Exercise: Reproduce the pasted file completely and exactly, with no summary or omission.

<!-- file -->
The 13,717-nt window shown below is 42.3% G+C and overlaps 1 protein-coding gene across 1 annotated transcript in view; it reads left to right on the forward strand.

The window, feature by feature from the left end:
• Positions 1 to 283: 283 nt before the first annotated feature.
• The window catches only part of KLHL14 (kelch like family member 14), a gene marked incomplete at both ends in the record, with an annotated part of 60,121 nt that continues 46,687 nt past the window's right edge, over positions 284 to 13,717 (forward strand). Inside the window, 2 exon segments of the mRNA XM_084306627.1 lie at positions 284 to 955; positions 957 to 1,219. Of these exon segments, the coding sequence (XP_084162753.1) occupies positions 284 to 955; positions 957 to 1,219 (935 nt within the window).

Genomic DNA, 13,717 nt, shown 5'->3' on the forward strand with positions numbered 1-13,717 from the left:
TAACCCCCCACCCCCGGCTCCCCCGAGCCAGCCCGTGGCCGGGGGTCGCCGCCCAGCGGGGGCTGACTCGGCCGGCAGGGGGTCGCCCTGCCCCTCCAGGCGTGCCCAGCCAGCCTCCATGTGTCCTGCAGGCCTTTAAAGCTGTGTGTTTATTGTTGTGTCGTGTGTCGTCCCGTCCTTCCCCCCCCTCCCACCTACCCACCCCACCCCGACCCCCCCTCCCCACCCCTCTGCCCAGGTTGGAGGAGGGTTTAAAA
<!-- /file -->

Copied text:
The 13,717-nt window shown below is 42.3% G+C and overlaps 1 protein-coding gene across 1 annotated transcript in view; it reads left to right on the forward strand.

The window, feature by feature from the left end:
• Positions 1 to 283: 283 nt before the first annotated feature.
• The window catches only part of KLHL14 (kelch like family member 14), a gene marked incomplete at both ends in the record, with an annotated part of 60,121 nt that continues 46,687 nt past the window's right edge, over positions 284 to 13,717 (forward strand). Inside the window, 2 exon segments of the mRNA XM_084306627.1 lie at positions 284 to 955; positions 957 to 1,219. Of these exon segments, the coding sequence (XP_084162753.1) occupies positions 284 to 955; positions 957 to 1,219 (935 nt within the window).

Genomic DNA, 13,717 nt, shown 5'->3' on the forward strand with positions numbered 1-13,717 from the left:
TAACCCCCCACCCCCGGCTCCCCCGAGCCAGCCCGTGGCCGGGGGTCGCCGCCCAGCGGGGGCTGACTCGGCCGGCAGGGGGTCGCCCTGCCCCTCCAGGCGTGCCCAGCCAGCCTCCATGTGTCCTGCAGGCCTTTAAAGCTGTGTGTTTATTGTTGTGTCGTGTGTCGTCCCGTCCTTCCCCCCCCTCCCACCTACCCACCCCACCCCGACCCCCCCTCCCCACCCCTCTGCCCAGGTTGGAGGAGGGTTTAAAA